Kids, for the most part, haven't yet learned not to laugh at themselves and the world around them. That's a really good and healthy place to be and as a performer and songwriter I feel a responsibility (and desire) to meet them there. Human beings are strange creatures--we should enjoy that.Songs For Kids Like Us is one of the goofier records to be released in 2006, but in a good way. Robbie Schaefer, mastermind of the album, recently answered a few questions showed that the good humor on his CD comes naturally. Read on to find out about banging pots and pans, what songs on his album were factually based (including some that might surprise you), and the enduring popularity of KISS. (And thanks to Robbie for taking the time to answer these questions.) What are your earliest memories of listening to music? Playing music? My earliest memories of listening to music are with my grandparents. My grandfather is an accomplished pianist and cellist and he would sit at the piano and play (sometimes with me on his lap) while my grandmother leaned against the piano and sang. Those are very warm memories. Reportedly, I was an excellent pot and pan musician as a toddler. I'd pull them out of the kitchen cabinets and start banging away. I believe I was particularly proficient on the 14" sauté pan and the 3 qt. boiler. You'd have thought my parents would have figured a few things out and moved the pots and pans to the cabinets above the counter---guess I’m thankful that they didn't. You have had a long and successful career playing in the band you helped form, Eddie From Ohio. How did you get from that to putting out a kids' album?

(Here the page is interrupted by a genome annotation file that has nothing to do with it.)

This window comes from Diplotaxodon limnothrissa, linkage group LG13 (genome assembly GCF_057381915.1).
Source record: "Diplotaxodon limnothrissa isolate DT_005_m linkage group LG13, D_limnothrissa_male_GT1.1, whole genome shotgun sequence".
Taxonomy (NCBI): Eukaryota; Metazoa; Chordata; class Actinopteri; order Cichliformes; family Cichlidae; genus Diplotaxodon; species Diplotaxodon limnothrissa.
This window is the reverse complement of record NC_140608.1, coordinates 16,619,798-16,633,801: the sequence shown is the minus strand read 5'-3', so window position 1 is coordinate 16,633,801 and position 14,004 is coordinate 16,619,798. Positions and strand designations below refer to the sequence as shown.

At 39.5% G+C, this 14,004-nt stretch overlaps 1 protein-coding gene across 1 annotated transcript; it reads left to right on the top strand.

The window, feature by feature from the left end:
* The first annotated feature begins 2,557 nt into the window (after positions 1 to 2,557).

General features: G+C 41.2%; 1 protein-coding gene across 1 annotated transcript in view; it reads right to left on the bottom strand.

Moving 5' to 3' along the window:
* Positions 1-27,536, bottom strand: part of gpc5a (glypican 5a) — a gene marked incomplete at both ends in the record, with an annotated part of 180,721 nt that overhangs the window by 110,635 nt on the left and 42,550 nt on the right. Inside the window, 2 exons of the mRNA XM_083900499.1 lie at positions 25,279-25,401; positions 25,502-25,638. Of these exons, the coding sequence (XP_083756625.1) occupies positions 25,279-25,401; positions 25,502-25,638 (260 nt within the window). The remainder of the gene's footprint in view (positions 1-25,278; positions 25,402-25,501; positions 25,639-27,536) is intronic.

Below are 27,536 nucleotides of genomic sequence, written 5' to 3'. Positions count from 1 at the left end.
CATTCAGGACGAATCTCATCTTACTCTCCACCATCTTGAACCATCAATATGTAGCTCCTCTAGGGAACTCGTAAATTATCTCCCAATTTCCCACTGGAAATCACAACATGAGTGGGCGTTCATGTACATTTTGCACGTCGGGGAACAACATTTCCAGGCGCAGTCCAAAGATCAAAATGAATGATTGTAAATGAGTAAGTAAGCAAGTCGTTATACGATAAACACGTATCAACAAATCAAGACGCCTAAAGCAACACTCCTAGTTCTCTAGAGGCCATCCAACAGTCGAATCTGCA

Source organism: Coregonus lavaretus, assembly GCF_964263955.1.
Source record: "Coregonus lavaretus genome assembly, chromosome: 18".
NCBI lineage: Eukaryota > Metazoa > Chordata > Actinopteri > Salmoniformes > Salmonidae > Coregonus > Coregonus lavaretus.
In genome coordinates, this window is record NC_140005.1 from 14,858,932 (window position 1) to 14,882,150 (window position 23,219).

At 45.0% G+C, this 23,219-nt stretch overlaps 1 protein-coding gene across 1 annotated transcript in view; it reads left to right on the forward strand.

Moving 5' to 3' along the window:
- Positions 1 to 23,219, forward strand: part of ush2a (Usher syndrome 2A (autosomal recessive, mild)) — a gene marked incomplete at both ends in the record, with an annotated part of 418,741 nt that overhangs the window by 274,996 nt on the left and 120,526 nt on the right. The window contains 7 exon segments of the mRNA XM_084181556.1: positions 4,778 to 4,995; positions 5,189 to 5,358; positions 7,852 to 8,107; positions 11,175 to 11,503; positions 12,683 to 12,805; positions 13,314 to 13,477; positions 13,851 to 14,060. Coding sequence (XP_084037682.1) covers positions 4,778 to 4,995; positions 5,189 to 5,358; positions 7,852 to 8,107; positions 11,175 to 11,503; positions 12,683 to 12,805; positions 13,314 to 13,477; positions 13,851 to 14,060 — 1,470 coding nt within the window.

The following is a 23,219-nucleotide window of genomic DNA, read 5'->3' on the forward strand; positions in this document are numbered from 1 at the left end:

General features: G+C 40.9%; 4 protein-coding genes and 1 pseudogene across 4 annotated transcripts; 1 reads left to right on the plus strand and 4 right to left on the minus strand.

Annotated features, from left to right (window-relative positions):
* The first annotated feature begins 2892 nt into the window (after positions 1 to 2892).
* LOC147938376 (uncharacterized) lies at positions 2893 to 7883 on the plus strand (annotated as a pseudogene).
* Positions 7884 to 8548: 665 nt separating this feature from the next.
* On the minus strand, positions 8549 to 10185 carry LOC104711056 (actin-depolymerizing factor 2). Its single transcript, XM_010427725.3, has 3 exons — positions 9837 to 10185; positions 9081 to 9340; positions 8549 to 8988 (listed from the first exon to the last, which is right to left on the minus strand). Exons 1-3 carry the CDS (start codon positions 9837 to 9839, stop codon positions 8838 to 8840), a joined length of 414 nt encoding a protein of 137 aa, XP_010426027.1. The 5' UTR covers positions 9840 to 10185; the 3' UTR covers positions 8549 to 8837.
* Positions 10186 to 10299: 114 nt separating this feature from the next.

[Here because Robbie sent you? Welcome! If you dig this album, there's plenty more great music here at the website (but few carp). Explore and thanks for stopping by!]If you're an adult, and you title your debut kids' music CD Songs For Kids Like Us, you've implied a certain level of (im)maturity to the prospective listener. On his 2006 kids' music debut, Virginia-based Robbie Schaefer (guitarist for adult rock band Eddie From Ohio) meets those expectations. Indeed, in the liner notes he thanks his family for seeing that he's got the "emotional maturity of a five-year-old" and recognizing that he should "use that to [his] advantage." The best songs on the CD are those where he lets his inner five-year-old out -- the backwards lyrics on the countryfied "Cowboy Bob," the sheer silliness of "There's a Carp in the Tub" (with a background group of... carp? singing "Carp. Carp.") Schaefer sticks mostly to folk and bluegrass in his tunes, though he employs pop on the album's best track, the leadoff "No! No! No!," and pulls in accordion and trumpet on the mariachi-inflected "Fredinand." He also turns two versions of "Chicken Lips," covered by someone slightly more well-known (Bruce Springsteen) a number of years ago. I could do without one of those versions (one version goes a long way) and the bland version of a "There's A Hole in the Bucket," though -- it seems out of place amongst the rest of the weirdness. (Oh, and the cartoony "Professor Schnoodle," bugs me too, but longtime readers know my aversion to cartoony voices.) You can listen to three songs off the album at the album's website. Overall, Songs For Kids Like Us is a nicely thought-out and well-executed debut that makes me hope that Schaefer hasn't exhausted his immaturity just yet. Recommended.